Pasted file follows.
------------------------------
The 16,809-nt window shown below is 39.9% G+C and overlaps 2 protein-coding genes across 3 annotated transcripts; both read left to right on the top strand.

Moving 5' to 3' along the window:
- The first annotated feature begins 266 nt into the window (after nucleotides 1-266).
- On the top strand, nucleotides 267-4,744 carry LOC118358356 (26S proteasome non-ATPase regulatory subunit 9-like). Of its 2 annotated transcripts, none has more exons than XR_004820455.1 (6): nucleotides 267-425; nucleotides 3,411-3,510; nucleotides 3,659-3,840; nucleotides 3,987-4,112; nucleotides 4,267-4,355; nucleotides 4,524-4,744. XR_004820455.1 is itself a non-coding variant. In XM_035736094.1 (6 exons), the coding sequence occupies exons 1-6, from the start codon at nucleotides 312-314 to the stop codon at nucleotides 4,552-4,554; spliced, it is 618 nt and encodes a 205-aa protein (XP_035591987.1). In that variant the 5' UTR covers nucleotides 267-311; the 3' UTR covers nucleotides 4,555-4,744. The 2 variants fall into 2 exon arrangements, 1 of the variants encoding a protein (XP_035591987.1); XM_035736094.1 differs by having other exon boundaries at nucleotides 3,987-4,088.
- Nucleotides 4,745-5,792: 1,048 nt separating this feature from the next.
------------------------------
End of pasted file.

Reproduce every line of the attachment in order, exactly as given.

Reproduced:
The 16,809-nt window shown below is 39.9% G+C and overlaps 2 protein-coding genes across 3 annotated transcripts; both read left to right on the top strand.

Moving 5' to 3' along the window:
- The first annotated feature begins 266 nt into the window (after nucleotides 1-266).
- On the top strand, nucleotides 267-4,744 carry LOC118358356 (26S proteasome non-ATPase regulatory subunit 9-like). Of its 2 annotated transcripts, none has more exons than XR_004820455.1 (6): nucleotides 267-425; nucleotides 3,411-3,510; nucleotides 3,659-3,840; nucleotides 3,987-4,112; nucleotides 4,267-4,355; nucleotides 4,524-4,744. XR_004820455.1 is itself a non-coding variant. In XM_035736094.1 (6 exons), the coding sequence occupies exons 1-6, from the start codon at nucleotides 312-314 to the stop codon at nucleotides 4,552-4,554; spliced, it is 618 nt and encodes a 205-aa protein (XP_035591987.1). In that variant the 5' UTR covers nucleotides 267-311; the 3' UTR covers nucleotides 4,555-4,744. The 2 variants fall into 2 exon arrangements, 1 of the variants encoding a protein (XP_035591987.1); XM_035736094.1 differs by having other exon boundaries at nucleotides 3,987-4,088.
- Nucleotides 4,745-5,792: 1,048 nt separating this feature from the next.